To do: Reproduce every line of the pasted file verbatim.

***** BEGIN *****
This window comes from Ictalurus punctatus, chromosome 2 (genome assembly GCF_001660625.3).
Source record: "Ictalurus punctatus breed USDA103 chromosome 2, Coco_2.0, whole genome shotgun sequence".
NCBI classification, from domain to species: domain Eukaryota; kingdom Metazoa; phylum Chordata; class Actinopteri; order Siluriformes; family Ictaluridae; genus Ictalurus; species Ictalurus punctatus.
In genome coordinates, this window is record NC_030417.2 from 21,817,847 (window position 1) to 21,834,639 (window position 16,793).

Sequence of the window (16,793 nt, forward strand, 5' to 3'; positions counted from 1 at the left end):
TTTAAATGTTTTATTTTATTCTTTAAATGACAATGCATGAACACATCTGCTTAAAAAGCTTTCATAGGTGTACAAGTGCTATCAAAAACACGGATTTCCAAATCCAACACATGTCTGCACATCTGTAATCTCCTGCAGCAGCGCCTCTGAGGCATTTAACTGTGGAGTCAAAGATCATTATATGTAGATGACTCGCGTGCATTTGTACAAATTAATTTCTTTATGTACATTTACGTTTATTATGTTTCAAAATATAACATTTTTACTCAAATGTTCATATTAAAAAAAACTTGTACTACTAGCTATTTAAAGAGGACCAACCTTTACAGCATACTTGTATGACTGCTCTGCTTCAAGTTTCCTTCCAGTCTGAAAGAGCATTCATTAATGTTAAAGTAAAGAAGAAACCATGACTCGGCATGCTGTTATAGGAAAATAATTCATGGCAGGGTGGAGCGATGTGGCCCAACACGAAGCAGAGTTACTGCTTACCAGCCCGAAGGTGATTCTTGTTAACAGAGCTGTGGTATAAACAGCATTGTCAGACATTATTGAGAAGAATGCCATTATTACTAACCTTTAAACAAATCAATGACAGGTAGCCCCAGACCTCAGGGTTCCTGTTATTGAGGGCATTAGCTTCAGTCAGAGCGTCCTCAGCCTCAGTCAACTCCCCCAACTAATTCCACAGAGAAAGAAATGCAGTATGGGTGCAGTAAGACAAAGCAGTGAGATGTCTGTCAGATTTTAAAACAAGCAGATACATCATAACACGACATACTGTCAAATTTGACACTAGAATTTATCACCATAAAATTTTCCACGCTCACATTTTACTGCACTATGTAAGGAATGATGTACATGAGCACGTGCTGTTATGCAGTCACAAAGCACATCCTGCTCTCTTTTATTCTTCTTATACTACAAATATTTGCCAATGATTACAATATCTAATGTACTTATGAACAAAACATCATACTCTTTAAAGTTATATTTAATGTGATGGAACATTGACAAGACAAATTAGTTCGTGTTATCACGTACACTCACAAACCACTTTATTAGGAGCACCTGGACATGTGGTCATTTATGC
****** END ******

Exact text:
This window comes from Ictalurus punctatus, chromosome 2 (genome assembly GCF_001660625.3).
Source record: "Ictalurus punctatus breed USDA103 chromosome 2, Coco_2.0, whole genome shotgun sequence".
NCBI classification, from domain to species: domain Eukaryota; kingdom Metazoa; phylum Chordata; class Actinopteri; order Siluriformes; family Ictaluridae; genus Ictalurus; species Ictalurus punctatus.
In genome coordinates, this window is record NC_030417.2 from 21,817,847 (window position 1) to 21,834,639 (window position 16,793).

Sequence of the window (16,793 nt, forward strand, 5' to 3'; positions counted from 1 at the left end):
TTTAAATGTTTTATTTTATTCTTTAAATGACAATGCATGAACACATCTGCTTAAAAAGCTTTCATAGGTGTACAAGTGCTATCAAAAACACGGATTTCCAAATCCAACACATGTCTGCACATCTGTAATCTCCTGCAGCAGCGCCTCTGAGGCATTTAACTGTGGAGTCAAAGATCATTATATGTAGATGACTCGCGTGCATTTGTACAAATTAATTTCTTTATGTACATTTACGTTTATTATGTTTCAAAATATAACATTTTTACTCAAATGTTCATATTAAAAAAAACTTGTACTACTAGCTATTTAAAGAGGACCAACCTTTACAGCATACTTGTATGACTGCTCTGCTTCAAGTTTCCTTCCAGTCTGAAAGAGCATTCATTAATGTTAAAGTAAAGAAGAAACCATGACTCGGCATGCTGTTATAGGAAAATAATTCATGGCAGGGTGGAGCGATGTGGCCCAACACGAAGCAGAGTTACTGCTTACCAGCCCGAAGGTGATTCTTGTTAACAGAGCTGTGGTATAAACAGCATTGTCAGACATTATTGAGAAGAATGCCATTATTACTAACCTTTAAACAAATCAATGACAGGTAGCCCCAGACCTCAGGGTTCCTGTTATTGAGGGCATTAGCTTCAGTCAGAGCGTCCTCAGCCTCAGTCAACTCCCCCAACTAATTCCACAGAGAAAGAAATGCAGTATGGGTGCAGTAAGACAAAGCAGTGAGATGTCTGTCAGATTTTAAAACAAGCAGATACATCATAACACGACATACTGTCAAATTTGACACTAGAATTTATCACCATAAAATTTTCCACGCTCACATTTTACTGCACTATGTAAGGAATGATGTACATGAGCACGTGCTGTTATGCAGTCACAAAGCACATCCTGCTCTCTTTTATTCTTCTTATACTACAAATATTTGCCAATGATTACAATATCTAATGTACTTATGAACAAAACATCATACTCTTTAAAGTTATATTTAATGTGATGGAACATTGACAAGACAAATTAGTTCGTGTTATCACGTACACTCACAAACCACTTTATTAGGAGCACCTGGACATGTGGTCATTTATGC